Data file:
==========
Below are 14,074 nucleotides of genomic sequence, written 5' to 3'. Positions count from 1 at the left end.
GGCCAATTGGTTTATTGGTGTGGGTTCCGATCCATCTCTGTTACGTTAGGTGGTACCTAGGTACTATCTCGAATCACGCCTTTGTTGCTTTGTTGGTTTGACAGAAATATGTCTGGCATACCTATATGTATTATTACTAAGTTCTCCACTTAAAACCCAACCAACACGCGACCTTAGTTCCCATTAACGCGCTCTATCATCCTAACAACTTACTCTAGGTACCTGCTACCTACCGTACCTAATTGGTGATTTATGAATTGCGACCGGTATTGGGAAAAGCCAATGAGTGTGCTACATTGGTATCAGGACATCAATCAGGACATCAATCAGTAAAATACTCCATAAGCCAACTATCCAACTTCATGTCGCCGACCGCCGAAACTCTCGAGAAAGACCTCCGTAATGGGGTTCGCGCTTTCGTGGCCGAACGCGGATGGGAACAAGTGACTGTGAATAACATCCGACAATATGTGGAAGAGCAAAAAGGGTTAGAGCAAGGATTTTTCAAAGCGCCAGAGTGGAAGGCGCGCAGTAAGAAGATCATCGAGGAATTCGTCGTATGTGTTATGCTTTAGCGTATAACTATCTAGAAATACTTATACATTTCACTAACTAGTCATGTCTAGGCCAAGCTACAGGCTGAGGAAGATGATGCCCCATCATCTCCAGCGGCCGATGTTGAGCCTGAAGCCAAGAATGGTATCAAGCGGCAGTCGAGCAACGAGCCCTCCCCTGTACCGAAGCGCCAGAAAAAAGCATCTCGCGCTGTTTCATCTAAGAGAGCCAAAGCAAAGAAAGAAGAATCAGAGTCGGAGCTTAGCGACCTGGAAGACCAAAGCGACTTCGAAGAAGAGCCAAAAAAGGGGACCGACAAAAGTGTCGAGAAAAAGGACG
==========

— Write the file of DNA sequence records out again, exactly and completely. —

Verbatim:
Below are 14,074 nucleotides of genomic sequence, written 5' to 3'. Positions count from 1 at the left end.
GGCCAATTGGTTTATTGGTGTGGGTTCCGATCCATCTCTGTTACGTTAGGTGGTACCTAGGTACTATCTCGAATCACGCCTTTGTTGCTTTGTTGGTTTGACAGAAATATGTCTGGCATACCTATATGTATTATTACTAAGTTCTCCACTTAAAACCCAACCAACACGCGACCTTAGTTCCCATTAACGCGCTCTATCATCCTAACAACTTACTCTAGGTACCTGCTACCTACCGTACCTAATTGGTGATTTATGAATTGCGACCGGTATTGGGAAAAGCCAATGAGTGTGCTACATTGGTATCAGGACATCAATCAGGACATCAATCAGTAAAATACTCCATAAGCCAACTATCCAACTTCATGTCGCCGACCGCCGAAACTCTCGAGAAAGACCTCCGTAATGGGGTTCGCGCTTTCGTGGCCGAACGCGGATGGGAACAAGTGACTGTGAATAACATCCGACAATATGTGGAAGAGCAAAAAGGGTTAGAGCAAGGATTTTTCAAAGCGCCAGAGTGGAAGGCGCGCAGTAAGAAGATCATCGAGGAATTCGTCGTATGTGTTATGCTTTAGCGTATAACTATCTAGAAATACTTATACATTTCACTAACTAGTCATGTCTAGGCCAAGCTACAGGCTGAGGAAGATGATGCCCCATCATCTCCAGCGGCCGATGTTGAGCCTGAAGCCAAGAATGGTATCAAGCGGCAGTCGAGCAACGAGCCCTCCCCTGTACCGAAGCGCCAGAAAAAAGCATCTCGCGCTGTTTCATCTAAGAGAGCCAAAGCAAAGAAAGAAGAATCAGAGTCGGAGCTTAGCGACCTGGAAGACCAAAGCGACTTCGAAGAAGAGCCAAAAAAGGGGACCGACAAAAGTGTCGAGAAAAAGGACG